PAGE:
Researchers find supposed tumor-suppressing protein actually promotes cancer

Researchers find supposed tumor-suppressing protein actually promotes cancer
Credit: Tulane University

Tulane University researchers have discovered that the protein PHLDB3, thought to be a potential tumor suppressor, actually allows cancer cells to thrive in pancreatic, prostate, colon, breast, lung, and other common cancers. The discovery could explain how cancer is able to overcome p53 – a key tumor-suppressing protein.

The findings, recently published in Nature Communications, could eventually lead to targeted diagnostic tests and treatments of certain types of cancer.

"Now that we've identified the molecule, we could utilize it as an anti-cancer target," said lead study author Dr. Hua Lu, the Reynolds and Ryan Families Chair in Translation Cancer at Tulane. "This target can be used to develop a drug that would hopefully, combined with chemotherapy, be more effective and less toxic."

Scientists have long known that protects against cancer by triggering cells with DNA damage to self-destruct before they become malignant. P53 is kept in check by two genes, MDM2 and MDMX, which regulate its growth and demise. While overproduction of either the genes or the protein is harmful, a balanced production of both p53 and the genes allows for normal cell development.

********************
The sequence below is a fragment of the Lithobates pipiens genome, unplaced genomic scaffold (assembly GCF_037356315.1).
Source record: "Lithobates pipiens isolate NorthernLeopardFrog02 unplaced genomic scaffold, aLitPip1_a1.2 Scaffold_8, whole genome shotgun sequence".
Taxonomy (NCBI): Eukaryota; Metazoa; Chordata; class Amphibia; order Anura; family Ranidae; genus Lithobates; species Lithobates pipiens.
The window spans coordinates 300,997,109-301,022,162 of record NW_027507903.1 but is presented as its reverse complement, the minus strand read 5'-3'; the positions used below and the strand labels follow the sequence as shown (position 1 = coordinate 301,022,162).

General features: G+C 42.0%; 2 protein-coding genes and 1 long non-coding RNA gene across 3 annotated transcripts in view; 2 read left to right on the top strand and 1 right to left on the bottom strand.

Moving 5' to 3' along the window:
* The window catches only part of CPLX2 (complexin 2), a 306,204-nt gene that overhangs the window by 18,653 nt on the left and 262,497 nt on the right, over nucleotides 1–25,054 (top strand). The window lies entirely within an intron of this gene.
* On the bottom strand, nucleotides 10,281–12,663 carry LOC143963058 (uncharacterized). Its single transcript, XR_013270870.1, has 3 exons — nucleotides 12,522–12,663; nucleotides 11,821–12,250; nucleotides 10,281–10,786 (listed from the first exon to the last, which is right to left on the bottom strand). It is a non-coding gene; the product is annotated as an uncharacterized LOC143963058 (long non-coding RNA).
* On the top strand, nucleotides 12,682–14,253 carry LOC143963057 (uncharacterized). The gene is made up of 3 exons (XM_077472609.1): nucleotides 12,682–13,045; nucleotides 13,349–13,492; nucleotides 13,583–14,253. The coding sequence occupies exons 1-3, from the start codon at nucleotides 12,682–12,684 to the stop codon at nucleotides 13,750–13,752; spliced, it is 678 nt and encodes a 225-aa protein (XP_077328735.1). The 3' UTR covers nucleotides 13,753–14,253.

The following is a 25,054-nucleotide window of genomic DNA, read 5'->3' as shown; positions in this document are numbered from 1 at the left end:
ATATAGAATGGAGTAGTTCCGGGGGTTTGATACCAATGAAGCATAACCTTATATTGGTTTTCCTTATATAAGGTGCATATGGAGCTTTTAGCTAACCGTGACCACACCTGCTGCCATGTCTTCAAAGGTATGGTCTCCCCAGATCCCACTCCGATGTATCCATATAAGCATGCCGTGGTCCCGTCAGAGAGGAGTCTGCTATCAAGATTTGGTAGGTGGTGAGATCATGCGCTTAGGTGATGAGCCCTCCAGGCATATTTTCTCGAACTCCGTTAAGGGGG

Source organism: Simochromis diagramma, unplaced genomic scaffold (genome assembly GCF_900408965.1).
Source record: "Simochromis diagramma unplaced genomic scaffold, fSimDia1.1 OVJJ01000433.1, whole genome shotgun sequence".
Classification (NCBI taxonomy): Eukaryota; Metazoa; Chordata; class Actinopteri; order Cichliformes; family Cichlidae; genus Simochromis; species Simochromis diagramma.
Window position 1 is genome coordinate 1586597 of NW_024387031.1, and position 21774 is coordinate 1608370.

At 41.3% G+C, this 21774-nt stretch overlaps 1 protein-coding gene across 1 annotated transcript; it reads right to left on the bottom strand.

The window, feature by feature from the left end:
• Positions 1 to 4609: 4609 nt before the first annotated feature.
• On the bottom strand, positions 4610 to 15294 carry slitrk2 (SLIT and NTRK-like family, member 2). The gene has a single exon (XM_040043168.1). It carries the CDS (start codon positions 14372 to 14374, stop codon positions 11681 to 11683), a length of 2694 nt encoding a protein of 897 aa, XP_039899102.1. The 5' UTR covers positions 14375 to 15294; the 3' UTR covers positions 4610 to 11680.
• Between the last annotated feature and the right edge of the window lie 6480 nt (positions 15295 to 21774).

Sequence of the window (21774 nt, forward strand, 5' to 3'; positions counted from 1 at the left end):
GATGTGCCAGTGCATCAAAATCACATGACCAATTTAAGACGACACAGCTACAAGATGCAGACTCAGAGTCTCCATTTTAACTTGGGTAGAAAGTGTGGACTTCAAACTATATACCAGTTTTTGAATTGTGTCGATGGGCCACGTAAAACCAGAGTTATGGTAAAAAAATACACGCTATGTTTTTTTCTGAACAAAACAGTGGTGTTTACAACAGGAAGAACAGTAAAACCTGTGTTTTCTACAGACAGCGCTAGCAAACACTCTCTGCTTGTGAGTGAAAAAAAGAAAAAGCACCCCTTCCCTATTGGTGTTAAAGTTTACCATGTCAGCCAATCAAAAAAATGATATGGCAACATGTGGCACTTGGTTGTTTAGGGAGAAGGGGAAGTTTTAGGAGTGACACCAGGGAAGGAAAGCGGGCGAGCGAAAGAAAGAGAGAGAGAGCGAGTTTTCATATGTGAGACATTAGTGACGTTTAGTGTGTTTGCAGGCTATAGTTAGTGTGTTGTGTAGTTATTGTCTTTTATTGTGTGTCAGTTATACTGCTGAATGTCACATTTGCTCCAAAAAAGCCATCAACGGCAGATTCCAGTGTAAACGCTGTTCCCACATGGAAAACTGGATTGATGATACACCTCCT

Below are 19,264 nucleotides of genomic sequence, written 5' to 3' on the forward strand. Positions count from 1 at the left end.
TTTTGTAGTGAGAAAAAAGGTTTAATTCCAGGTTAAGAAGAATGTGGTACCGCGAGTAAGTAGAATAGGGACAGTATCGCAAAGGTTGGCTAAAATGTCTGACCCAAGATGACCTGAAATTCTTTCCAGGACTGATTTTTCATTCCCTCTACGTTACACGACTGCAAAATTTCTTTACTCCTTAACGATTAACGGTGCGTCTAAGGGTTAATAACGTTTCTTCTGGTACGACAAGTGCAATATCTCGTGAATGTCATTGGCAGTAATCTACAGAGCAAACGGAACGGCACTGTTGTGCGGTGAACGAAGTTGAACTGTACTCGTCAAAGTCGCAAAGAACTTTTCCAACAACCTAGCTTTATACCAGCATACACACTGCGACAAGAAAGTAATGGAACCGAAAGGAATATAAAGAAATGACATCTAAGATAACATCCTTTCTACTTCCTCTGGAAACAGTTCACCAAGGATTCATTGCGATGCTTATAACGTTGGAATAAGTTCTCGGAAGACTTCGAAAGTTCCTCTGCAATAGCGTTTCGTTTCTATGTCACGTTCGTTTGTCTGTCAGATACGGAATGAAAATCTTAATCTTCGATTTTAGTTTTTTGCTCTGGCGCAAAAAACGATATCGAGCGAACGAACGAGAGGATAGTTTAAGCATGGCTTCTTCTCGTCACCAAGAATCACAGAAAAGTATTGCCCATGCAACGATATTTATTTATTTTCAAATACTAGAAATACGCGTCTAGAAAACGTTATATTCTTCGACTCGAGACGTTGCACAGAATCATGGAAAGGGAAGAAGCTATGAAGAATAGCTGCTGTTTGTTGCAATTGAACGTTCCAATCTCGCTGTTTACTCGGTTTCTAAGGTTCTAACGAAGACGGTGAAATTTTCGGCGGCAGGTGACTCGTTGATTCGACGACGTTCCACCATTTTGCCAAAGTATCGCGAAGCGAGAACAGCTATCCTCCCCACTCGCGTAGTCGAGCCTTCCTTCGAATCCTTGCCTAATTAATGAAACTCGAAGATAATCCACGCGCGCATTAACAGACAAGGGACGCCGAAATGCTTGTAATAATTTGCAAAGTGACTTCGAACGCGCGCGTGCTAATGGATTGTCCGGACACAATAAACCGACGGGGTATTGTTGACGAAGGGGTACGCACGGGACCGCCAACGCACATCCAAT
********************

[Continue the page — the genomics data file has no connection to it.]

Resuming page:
Lu and his team discovered that PHLDB3 works with MDM2 to inhibit p53, promoting tumor growth. The protein could also cause therapeutic resistance for some late state cancers.

To ensure that PHLDB3 is an optimal drug target, Lu says the next step is to further validate the cancer-causing role of PHLDB3 by using mouse model systems either dependently or independently of p53. He says it's also important to understand the 's biological role in cellular signaling and normal animal development as well as to consolidate its role in human development, progression and drug-resistance.


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More information: Tengfei Chao et al. Pleckstrin homology domain-containing protein PHLDB3 supports cancer growth via a negative feedback loop involving p53, Nature Communications (2016). DOI: 10.1038/ncomms13755
Journal information: Nature Communications

Provided by Tulane University
Citation: Researchers find supposed tumor-suppressing protein actually promotes cancer (2017, January 24) retrieved 29 January 2020 from https://medicalxpress.com/news/2017-01-tumor-suppressing-protein-cancer.html
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